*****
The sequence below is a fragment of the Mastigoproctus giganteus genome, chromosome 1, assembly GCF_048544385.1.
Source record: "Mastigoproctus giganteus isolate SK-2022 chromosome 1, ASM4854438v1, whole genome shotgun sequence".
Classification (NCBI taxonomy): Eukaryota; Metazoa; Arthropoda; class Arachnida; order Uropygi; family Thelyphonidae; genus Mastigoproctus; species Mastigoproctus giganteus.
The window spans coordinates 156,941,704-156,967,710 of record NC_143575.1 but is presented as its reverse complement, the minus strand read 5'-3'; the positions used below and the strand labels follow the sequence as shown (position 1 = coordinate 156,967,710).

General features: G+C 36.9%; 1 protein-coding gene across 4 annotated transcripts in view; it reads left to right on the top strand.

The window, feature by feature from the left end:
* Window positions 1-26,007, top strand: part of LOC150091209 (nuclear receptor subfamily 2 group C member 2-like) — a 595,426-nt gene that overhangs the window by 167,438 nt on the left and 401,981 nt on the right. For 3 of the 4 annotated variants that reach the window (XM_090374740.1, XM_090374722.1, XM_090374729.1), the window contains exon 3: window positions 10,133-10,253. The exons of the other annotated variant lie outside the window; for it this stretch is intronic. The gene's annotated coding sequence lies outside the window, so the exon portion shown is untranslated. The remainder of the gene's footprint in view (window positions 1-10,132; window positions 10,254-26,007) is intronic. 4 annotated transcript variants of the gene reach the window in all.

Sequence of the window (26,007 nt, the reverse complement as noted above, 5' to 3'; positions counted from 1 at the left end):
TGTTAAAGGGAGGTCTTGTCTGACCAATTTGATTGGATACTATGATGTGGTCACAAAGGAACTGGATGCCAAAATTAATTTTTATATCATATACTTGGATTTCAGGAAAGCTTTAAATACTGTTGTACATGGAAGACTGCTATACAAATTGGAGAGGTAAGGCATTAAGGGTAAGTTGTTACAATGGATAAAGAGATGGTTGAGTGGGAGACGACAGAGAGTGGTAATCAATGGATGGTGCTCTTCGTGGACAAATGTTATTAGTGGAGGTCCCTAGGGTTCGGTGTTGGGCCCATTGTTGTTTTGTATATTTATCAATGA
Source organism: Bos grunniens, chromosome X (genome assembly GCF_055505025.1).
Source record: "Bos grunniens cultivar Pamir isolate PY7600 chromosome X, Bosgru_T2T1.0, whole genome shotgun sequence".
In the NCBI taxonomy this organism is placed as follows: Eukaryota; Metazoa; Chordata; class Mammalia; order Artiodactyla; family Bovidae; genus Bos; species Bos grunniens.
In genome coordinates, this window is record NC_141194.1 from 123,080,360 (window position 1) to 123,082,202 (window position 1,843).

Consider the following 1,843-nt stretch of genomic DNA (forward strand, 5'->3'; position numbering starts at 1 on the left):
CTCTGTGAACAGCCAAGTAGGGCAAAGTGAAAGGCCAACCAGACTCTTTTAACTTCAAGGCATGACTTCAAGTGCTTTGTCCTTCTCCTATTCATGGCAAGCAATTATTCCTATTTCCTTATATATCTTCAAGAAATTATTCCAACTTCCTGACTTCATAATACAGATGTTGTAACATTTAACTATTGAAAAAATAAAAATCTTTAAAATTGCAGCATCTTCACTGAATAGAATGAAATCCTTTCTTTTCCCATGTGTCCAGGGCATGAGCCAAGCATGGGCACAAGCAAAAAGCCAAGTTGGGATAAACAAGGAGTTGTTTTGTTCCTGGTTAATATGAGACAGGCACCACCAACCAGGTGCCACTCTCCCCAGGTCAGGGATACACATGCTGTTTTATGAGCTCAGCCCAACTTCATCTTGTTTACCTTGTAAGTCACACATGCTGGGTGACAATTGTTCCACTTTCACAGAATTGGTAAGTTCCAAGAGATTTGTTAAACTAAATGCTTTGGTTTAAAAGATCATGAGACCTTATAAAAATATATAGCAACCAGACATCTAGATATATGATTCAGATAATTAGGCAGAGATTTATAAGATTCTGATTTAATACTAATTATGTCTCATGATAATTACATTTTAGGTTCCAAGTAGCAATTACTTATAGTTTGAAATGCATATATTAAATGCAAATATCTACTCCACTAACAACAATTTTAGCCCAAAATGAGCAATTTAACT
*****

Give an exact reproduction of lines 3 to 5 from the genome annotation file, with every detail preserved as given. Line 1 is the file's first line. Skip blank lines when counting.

Classification (NCBI taxonomy): Eukaryota; Metazoa; Arthropoda; class Arachnida; order Uropygi; family Thelyphonidae; genus Mastigoproctus; species Mastigoproctus giganteus.
The window spans coordinates 156,941,704-156,967,710 of record NC_143575.1 but is presented as its reverse complement, the minus strand read 5'-3'; the positions used below and the strand labels follow the sequence as shown (position 1 = coordinate 156,967,710).

General features: G+C 36.9%; 1 protein-coding gene across 4 annotated transcripts in view; it reads left to right on the top strand.